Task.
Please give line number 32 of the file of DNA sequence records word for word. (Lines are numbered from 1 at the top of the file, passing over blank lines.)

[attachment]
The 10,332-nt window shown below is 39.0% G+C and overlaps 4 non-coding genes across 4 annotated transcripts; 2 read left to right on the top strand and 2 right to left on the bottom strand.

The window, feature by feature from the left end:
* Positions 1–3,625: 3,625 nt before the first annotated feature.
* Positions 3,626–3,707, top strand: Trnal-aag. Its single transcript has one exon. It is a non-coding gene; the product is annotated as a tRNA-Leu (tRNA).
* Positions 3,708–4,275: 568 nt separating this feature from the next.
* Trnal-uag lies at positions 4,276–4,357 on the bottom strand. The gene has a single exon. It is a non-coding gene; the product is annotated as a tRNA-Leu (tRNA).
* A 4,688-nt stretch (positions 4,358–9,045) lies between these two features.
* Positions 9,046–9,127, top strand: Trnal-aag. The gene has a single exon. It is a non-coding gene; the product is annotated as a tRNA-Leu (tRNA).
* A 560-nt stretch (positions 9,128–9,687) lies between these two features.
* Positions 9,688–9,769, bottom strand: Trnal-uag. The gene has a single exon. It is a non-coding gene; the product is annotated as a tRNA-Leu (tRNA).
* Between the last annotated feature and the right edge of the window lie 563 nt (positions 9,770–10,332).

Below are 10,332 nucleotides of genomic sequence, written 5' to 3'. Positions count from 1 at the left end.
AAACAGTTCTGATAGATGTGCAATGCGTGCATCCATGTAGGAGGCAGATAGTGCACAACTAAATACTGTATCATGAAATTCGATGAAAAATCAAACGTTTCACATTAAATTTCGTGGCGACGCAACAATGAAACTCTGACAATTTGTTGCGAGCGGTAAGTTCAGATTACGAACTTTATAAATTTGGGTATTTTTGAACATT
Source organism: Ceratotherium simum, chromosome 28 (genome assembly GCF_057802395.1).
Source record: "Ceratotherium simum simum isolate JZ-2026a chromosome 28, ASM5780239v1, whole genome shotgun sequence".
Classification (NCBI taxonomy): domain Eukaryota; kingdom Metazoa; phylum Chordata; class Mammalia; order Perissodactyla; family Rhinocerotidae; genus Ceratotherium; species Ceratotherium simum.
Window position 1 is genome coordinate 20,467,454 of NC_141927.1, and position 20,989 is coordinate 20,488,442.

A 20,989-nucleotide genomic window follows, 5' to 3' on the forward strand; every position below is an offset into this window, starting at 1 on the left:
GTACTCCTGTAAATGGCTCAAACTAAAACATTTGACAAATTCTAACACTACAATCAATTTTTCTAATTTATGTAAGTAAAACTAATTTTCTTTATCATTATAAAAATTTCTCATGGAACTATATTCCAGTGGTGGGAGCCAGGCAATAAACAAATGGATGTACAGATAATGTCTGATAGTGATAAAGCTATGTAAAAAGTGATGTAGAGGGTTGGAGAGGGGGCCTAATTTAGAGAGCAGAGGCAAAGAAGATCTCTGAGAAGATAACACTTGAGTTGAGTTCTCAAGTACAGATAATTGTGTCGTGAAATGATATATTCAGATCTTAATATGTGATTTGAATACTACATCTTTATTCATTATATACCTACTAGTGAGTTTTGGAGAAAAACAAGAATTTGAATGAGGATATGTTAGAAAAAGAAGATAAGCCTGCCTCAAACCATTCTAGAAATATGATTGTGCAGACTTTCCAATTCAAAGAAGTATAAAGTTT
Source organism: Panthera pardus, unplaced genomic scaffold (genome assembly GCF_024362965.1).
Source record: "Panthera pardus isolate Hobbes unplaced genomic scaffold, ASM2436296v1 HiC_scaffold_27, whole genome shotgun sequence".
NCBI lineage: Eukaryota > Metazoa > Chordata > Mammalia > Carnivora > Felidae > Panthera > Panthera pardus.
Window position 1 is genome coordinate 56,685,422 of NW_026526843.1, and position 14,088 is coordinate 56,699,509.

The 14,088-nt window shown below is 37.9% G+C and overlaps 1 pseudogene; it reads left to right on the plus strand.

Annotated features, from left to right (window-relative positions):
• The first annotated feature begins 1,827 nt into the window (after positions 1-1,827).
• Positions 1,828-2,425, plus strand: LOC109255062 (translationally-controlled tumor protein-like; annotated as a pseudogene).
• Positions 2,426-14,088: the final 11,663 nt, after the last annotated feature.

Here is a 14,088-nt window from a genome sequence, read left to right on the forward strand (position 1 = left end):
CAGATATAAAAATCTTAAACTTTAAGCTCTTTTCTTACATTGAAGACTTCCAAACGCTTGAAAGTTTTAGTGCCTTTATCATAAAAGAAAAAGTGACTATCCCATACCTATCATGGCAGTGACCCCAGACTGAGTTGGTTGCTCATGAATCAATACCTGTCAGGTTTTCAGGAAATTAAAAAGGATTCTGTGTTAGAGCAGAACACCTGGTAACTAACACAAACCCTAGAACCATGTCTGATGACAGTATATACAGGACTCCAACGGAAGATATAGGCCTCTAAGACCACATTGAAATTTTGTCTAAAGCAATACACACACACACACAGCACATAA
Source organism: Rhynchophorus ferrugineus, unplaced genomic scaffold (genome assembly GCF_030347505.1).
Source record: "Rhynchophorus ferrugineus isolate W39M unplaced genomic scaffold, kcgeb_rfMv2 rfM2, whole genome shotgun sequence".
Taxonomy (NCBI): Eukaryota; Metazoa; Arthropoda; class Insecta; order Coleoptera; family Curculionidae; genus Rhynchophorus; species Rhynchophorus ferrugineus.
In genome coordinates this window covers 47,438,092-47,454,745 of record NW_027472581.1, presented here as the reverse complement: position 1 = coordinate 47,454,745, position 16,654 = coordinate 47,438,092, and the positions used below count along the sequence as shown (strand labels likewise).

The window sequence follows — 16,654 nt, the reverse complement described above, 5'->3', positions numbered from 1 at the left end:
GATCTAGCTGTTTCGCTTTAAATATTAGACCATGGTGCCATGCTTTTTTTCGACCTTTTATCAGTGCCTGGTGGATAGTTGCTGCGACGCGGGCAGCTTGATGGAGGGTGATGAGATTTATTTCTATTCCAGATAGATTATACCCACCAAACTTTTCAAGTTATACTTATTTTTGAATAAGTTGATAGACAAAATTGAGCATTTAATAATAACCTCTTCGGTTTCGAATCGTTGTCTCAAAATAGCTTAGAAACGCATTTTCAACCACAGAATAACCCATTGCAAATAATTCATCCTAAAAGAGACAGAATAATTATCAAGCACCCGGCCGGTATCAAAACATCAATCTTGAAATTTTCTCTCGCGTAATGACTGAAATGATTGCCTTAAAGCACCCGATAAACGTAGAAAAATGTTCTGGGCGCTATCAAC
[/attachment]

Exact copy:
Source record: "Rhynchophorus ferrugineus isolate W39M unplaced genomic scaffold, kcgeb_rfMv2 rfM2, whole genome shotgun sequence".